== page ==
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Thoughts for Friday

I just got back from a lovely yoga class and am feeling all … relaxed. This class was a great follow-up to a book group meeting this morning where instead of discussing a book, we watched the documentary What the Bleep Do We Know, a film about quantum physics, spirituality, emotions, the brain, and changing one’s way of thinking. If those things sound at all interesting to you, I recommend the film highly. It really can change the way you think, if you are in the right frame of mind for it, which, at this point, I am.

It also got me interested in reading more books on science, such as Brian Greene’s Fabric of the Cosmos and Lisa Randall’s Warped Passages and a book by one of the scientists in the film, Joseph Dispenza, called Evolve Your Brain. To be honest, I’m not sure I’ll actually pick up one of these books very soon, but the film was a good reminder that I do want to read them at some point.

Today was a good day for another reason entirely: I received six beautiful volumes of poetry in the mail. I was incredibly lucky and won a contest over at Nonsuch Book to receive these books published by Faber in celebration of their 80th anniversary.

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The volumes are by W.H. Auden, T.S. Eliot, W.B. Yeats, Ted Hughes, Sylvia Plath, and John Betjeman, and each one is gorgeous.  I haven’t read any poetry in a while, and I think it may be time to start again soon. I think I will begin with Ted Hughes.

In other bookish news, I have two books to review, although time is slipping away from me, and it is taking me forever to get to them: Michael Frayn’s The Trick of It, and E.M. Forester’s Maurice. I enjoyed both of them, and we’ll see if I can manage to gather my thoughts to write reviews.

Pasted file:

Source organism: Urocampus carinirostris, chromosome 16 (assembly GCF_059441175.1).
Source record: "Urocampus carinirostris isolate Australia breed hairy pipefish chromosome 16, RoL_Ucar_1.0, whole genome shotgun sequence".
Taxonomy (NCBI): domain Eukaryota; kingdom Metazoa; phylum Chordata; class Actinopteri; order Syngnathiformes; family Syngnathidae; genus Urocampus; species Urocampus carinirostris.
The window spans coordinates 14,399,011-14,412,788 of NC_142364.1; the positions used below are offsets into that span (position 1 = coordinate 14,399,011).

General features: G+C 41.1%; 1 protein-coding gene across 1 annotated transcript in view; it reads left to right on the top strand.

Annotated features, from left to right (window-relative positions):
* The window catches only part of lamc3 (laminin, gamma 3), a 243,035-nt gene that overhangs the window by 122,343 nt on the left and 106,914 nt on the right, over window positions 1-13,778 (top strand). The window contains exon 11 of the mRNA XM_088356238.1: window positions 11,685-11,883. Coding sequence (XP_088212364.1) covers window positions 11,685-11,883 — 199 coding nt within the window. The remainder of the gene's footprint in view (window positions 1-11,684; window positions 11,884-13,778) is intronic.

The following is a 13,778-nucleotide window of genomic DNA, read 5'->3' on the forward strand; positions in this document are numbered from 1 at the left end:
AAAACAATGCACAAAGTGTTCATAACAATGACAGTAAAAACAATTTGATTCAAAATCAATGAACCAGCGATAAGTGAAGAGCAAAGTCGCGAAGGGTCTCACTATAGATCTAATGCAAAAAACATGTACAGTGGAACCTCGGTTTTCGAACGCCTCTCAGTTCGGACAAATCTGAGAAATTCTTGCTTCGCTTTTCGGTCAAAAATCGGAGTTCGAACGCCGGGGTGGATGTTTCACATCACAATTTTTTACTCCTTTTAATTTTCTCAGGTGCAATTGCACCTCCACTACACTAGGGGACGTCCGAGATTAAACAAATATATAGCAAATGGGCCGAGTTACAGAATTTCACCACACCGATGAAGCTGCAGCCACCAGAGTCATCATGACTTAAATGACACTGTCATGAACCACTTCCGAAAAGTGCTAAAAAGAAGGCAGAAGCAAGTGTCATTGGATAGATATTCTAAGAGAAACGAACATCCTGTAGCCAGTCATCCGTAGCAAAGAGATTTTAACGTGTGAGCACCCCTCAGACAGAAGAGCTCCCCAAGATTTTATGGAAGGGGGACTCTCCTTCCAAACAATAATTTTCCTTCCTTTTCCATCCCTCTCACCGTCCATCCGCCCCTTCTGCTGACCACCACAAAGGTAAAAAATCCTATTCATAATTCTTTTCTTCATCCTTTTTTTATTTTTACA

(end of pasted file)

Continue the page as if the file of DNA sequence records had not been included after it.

The deeper I get into summer, the harder I’m finding it to do anything much at all. However, I did ride 80 miles on my bike yesterday, a ride which started inauspiciously with a downpour that didn’t last long but which left me feeling damp for the rest of the ride. But once that passed, I had a great time riding around the back roads of Litchfield County, seeing some farms and some cows and a few small towns. It left me feeling a little beat today, but pleasantly so.

I now have a bit of catching up in Infinite Jest to do, but only a little, and the other book I’m reading is Richard Holmes’s biography of Samuel Taylor Coleridge, which I’m loving. Holmes is such an excellent storyteller, Coleridge is such an interesting person, and he lived in such interesting times, that there is no way I’m not going to like this book. I love the way that Holmes quotes liberally from Coleridge’s letters and lectures and poetry so we can really hear his voice, and I love how Holmes does such a good job of situating Coleridge in his context, so I get a sense of what it was like to live in England at that time. The biography is two volumes long, and I expecting to enjoy both of them fully.

I have picked up Gertrude Stein’s novel Three Lives, and it’s interesting, although the truth is, I’m not entirely sure this is the best time to read it. But the truth is also that my opinions change rapidly from day to day, so all I have to do is wait a while, and it will be a good time to read it. I’m not giving up just yet.

I hope you all enjoy your weekend!